Occidental had contemplated installing air conditioning systems in the residence halls that lack them since at least 2009. In March 2018, the college decided to move forward with the plan to install air conditioning in Stearns Hall. However, in July 2018, Dean of Students Rob Flot announced the college postponed those plans in Stearns. In April 2019, Flot announced the college had withdrawn from any plans to install air conditioning, citing competing funding needs such as building repairs and financial aid, which the college prioritized instead. In line with 2019’s withdrawal decision, Amos Himmelstein, vice president and chief operating officer for finance, planning and operations, said the college currently does not have plans to install air conditioning.
Occidental has 13 residence halls that house a total of 1,742 students. Of these halls, six do not have air conditioning in rooms — Chilcott, Stewart-Cleland, E. Norris, Stearns, Haines and Pauley. A total of 808 students live in these non-air-conditioned halls. For comparison, 11 of Pomona College’s 16 residence halls and 4 of Claremont McKenna College’s 14 residence halls do not have air conditioning, according to the Claremont Colleges’ newspaper The Student Life.
In April 2019, Himmelstein said it would cost the college $2.5 to $3 million to install air conditioning in Stearns Hall alone. However, Himmelstein recently said this cost has increased dramatically since then, possibly due to a combination of factors such as the pandemic, inflation or supply chain issues.
“We revisited the numbers, we look at this each year, and we’re now looking at about $4 million dollars per building; we’re looking at $20 million to $25 million for all the dorms,” Himmelstein said. “Also, the more we look at it, the more we engineer it, the more we find other issues that arise.”
If the college chooses to fully furnish even one residence hall with air conditioning, the approximately $4 million expense would use up most of the college account designated for facilities renewal and replacement, according to Himmelstein.
“[Installing air conditioning] would wipe out our entire budget line in one year. This summer we’re doing some work on E. Norris on the electricity and some of the cabinetry, we’re doing work on the existing HVAC for the academic commons,” Himmelstein said. “[Installing air conditioning] means we would do nothing else on campus for that year. I just don’t see that happening.”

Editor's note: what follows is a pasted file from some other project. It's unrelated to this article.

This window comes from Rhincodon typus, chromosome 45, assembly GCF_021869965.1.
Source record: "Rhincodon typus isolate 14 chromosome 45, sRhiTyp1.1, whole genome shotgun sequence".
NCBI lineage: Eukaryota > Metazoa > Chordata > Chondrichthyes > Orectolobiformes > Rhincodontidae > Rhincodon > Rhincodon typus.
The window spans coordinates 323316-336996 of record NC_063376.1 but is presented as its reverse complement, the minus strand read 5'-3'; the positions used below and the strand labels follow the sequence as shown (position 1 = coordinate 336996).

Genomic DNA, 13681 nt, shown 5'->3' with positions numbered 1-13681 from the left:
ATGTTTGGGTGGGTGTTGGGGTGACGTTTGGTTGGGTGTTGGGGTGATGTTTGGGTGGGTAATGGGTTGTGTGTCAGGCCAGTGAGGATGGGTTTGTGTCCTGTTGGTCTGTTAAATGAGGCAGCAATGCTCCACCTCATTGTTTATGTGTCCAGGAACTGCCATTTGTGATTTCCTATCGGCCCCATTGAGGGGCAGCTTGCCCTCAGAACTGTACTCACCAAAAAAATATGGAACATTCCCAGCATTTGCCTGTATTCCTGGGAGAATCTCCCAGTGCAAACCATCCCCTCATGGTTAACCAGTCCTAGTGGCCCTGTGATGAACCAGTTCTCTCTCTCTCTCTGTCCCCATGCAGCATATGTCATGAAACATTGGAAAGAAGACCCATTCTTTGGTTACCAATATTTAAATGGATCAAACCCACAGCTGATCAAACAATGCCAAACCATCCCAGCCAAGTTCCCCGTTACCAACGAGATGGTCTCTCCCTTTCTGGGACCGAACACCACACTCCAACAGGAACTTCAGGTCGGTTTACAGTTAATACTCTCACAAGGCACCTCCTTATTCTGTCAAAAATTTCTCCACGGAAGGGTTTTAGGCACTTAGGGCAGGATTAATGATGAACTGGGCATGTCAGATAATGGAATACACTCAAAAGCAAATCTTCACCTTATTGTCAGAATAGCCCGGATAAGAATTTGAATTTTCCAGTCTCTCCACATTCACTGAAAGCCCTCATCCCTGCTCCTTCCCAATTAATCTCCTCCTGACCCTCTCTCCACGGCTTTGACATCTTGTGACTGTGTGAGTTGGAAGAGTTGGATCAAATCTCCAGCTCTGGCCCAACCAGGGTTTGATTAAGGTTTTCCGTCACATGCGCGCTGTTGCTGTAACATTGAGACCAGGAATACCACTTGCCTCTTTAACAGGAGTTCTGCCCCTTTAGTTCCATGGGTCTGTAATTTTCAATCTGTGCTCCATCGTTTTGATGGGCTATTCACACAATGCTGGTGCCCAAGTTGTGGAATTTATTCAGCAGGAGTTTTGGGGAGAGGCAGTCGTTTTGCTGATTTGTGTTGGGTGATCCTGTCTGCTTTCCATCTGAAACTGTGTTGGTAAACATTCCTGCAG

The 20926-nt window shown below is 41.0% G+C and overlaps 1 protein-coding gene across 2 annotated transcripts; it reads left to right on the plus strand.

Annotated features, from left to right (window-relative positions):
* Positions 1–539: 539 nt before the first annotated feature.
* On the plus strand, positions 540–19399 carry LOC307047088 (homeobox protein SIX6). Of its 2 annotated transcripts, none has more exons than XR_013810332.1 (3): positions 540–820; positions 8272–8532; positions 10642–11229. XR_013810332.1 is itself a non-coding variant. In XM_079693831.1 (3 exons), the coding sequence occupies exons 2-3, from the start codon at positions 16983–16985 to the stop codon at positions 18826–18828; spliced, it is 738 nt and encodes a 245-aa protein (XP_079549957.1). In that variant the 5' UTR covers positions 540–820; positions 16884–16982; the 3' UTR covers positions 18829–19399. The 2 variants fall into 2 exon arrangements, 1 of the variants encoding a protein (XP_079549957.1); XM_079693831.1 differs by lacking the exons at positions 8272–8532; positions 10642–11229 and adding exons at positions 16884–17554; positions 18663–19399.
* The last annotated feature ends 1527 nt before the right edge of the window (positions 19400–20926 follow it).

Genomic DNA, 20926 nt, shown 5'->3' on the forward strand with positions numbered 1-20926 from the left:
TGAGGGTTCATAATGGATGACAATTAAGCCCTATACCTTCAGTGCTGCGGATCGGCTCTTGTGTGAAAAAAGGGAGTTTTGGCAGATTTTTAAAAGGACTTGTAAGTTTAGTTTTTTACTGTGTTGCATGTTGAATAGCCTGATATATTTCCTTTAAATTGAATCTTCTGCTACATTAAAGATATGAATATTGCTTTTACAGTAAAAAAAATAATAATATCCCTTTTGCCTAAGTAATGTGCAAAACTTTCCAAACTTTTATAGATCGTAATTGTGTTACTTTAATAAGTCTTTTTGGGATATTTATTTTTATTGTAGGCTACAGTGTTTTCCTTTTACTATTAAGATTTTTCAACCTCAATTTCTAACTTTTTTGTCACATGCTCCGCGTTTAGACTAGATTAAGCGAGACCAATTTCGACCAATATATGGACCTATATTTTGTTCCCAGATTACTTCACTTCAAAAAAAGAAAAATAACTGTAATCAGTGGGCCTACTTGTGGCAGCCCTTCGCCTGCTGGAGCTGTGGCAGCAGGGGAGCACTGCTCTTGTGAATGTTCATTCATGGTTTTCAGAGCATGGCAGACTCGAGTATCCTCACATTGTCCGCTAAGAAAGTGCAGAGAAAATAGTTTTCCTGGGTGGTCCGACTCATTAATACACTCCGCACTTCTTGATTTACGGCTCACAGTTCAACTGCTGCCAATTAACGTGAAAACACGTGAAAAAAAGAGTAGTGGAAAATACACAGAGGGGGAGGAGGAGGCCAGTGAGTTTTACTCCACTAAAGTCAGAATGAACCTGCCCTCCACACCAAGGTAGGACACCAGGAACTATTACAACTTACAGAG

Robert Boeke (sophomore), a resident of Norris Blue, said although it is annoying to live without air conditioning, he understands why the college uses this money on important needs like financial aid.
“It’s not great, especially having to walk up the hill to Norris and you’re all hot, and you have to go to your room,” Boeke said. “[But] I think everyone would agree that it’s better to be slightly uncomfortable in the heat than people not being able to come to the school because students want AC.”
Isabella Flad (sophomore), a resident of Chilcott, said via email that the building is partly shaded by the Weingart Center for the Liberal Arts, so it does not feel too hot, but she said she still would prefer the college to install air conditioning.
“I think installing AC should be a priority,” Flad said via email. “It’s weird that some people are paying $80,000 a year to be uncomfortable in their living space!”
Himmelstein said the funding for air conditioning could come externally, potentially from a donor, but there are not many people willing to designate millions of dollars to be spent on air conditioning.
“For instance, Cannon Plaza that’s being built right now, [at] the old pool, [the money is] coming from donor funds. Those are not from the Facilites budget,” Himmelstein said. “It would be great if we found a wealthy individual who said, ‘Here’s $4 million dollars.’ We’ll put the AC unit in their name.”
Isaiah Thomas, director of residential education & housing services (REHS), said via email that REHS works with Facilities Management to provide air conditioning units for residence hall common rooms during the initial periods of the fall semester around September, when the weather tends to be the hottest in the year.
Boeke and Flad have also found ways to stay cool. Boeke said he and his roommate would open the window and sometimes the door to let air conditioning from the Norris common room slip in. Flad said she has a tower fan and her room is not under direct sunlight, making the heat manageable.
According to Himmelstein, the college simply does not have the resources to address every possible need.
“[We need] resources to make it work,” Himmelstein said. “And there are so many competing needs for the same resources.”